Israel’s spectacular triumph over the combined forces of Egypt, Jordan and Syria nearly five decades ago has been written about extensively by both Israeli and American writers. In “The Lion’s Gate,” author Steven Pressfield focuses on the human dimensions of the conflict: the thoughts, feelings and gut-level fears of average Israeli soldiers, military leaders and civilians during the course of the six-day conflict and its immediate aftermath.
Let it be said at the outset that any author who relies on diary entries and interviews with individuals who, in one way or another, experienced these events firsthand is asking us to take a leap of faith that the information — always partial — is complete and accurate. This is what one might call, “take it or leave it” journalism. I make no claims to being an expert on the region and Israel particularly. Based on what I know, however, the “take it” side of the argument wins hands down.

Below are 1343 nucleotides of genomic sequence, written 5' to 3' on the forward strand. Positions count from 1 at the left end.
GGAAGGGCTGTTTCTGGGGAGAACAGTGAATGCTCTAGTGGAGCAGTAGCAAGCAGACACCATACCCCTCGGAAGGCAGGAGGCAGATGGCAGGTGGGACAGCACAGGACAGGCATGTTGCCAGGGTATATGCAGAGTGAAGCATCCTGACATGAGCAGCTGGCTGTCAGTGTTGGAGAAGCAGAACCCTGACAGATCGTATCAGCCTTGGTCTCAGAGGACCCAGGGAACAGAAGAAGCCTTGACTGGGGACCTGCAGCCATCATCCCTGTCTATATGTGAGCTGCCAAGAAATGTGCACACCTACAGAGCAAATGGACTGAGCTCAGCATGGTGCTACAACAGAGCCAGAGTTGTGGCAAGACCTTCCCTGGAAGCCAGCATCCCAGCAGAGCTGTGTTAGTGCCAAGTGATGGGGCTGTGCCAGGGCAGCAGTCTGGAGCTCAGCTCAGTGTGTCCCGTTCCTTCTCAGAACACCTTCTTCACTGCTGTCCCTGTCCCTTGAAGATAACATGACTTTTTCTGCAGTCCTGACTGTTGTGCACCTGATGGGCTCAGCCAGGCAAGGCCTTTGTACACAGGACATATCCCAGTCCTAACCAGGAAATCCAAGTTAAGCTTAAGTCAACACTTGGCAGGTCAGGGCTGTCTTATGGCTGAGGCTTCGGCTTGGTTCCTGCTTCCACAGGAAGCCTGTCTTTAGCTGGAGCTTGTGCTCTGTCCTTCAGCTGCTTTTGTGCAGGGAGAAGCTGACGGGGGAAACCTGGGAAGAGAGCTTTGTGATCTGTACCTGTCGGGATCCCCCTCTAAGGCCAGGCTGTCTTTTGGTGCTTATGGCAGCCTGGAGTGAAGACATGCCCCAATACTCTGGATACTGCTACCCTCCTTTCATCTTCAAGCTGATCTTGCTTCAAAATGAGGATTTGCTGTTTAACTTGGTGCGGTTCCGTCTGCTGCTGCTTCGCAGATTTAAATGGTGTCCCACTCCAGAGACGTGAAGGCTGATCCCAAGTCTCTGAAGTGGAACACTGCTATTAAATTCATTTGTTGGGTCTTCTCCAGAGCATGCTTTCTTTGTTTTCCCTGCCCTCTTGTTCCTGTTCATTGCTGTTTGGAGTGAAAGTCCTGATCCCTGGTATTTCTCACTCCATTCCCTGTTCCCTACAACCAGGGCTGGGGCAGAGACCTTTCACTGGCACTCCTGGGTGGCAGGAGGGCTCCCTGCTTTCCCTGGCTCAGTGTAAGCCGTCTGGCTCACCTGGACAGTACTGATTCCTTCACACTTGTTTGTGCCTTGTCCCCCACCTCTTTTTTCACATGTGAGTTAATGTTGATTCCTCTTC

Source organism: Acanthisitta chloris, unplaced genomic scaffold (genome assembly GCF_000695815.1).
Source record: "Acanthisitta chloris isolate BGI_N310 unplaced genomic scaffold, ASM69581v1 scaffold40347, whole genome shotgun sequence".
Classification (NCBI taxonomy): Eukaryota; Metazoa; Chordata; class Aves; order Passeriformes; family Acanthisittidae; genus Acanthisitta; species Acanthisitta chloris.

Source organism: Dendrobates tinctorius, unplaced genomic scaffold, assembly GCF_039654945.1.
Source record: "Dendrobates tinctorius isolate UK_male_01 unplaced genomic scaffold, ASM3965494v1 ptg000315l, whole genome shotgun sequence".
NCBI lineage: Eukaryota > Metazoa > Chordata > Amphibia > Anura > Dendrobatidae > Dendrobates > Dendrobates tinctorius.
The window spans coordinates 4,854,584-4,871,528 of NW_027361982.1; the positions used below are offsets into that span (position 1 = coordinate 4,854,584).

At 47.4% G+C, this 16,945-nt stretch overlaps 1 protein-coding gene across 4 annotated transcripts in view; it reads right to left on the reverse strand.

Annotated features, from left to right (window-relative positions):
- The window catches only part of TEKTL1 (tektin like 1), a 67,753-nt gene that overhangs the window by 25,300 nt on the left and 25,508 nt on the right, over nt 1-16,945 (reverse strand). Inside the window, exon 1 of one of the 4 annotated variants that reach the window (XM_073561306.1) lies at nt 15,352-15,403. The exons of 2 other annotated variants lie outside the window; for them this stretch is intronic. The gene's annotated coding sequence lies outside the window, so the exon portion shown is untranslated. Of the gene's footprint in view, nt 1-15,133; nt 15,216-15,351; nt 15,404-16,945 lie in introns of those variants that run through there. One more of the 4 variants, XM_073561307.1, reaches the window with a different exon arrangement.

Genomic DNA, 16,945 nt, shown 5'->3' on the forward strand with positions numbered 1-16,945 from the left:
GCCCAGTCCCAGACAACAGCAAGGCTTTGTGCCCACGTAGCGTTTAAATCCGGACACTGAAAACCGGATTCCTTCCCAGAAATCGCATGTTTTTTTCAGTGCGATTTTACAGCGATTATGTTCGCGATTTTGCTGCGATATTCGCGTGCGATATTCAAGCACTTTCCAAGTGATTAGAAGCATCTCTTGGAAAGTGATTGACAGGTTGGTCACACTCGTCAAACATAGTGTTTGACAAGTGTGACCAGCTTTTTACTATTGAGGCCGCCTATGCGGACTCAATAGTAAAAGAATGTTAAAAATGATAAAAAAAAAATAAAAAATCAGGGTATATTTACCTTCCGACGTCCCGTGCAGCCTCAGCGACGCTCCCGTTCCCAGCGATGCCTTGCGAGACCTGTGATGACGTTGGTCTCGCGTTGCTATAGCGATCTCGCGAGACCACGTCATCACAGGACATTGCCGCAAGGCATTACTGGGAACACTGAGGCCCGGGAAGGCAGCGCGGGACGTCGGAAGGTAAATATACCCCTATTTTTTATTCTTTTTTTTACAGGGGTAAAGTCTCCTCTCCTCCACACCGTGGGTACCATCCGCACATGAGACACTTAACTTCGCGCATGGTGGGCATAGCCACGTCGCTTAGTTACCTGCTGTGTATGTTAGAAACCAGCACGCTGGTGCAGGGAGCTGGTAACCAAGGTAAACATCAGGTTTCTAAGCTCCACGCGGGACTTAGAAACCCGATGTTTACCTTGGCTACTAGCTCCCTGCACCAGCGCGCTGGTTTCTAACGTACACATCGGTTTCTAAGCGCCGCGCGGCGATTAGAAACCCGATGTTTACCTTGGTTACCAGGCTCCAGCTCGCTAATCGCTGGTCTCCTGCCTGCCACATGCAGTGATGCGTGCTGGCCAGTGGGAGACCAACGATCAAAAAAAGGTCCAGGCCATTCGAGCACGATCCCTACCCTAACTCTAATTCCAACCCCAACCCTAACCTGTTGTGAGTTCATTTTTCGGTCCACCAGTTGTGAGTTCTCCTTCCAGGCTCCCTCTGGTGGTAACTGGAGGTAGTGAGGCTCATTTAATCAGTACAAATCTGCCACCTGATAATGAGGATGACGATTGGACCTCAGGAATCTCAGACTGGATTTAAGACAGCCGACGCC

With the dubious value of hindsight, it’s easy to forget how close Israel came to military catastrophe. The balance of forces, at least on paper, strongly favored the Arabs. And, even though Israel’s antagonists ended up losing this war, their very existence as nations was not at stake.
Paraphrasing one Israeli general a day before the carnage ensued, Pressfield writes: “Other nations can afford to lose the first battle and still recover and carry the day. … This will not work for Israel. If we fail in the initial clash, our nation will be overrun.” And such remains the case today.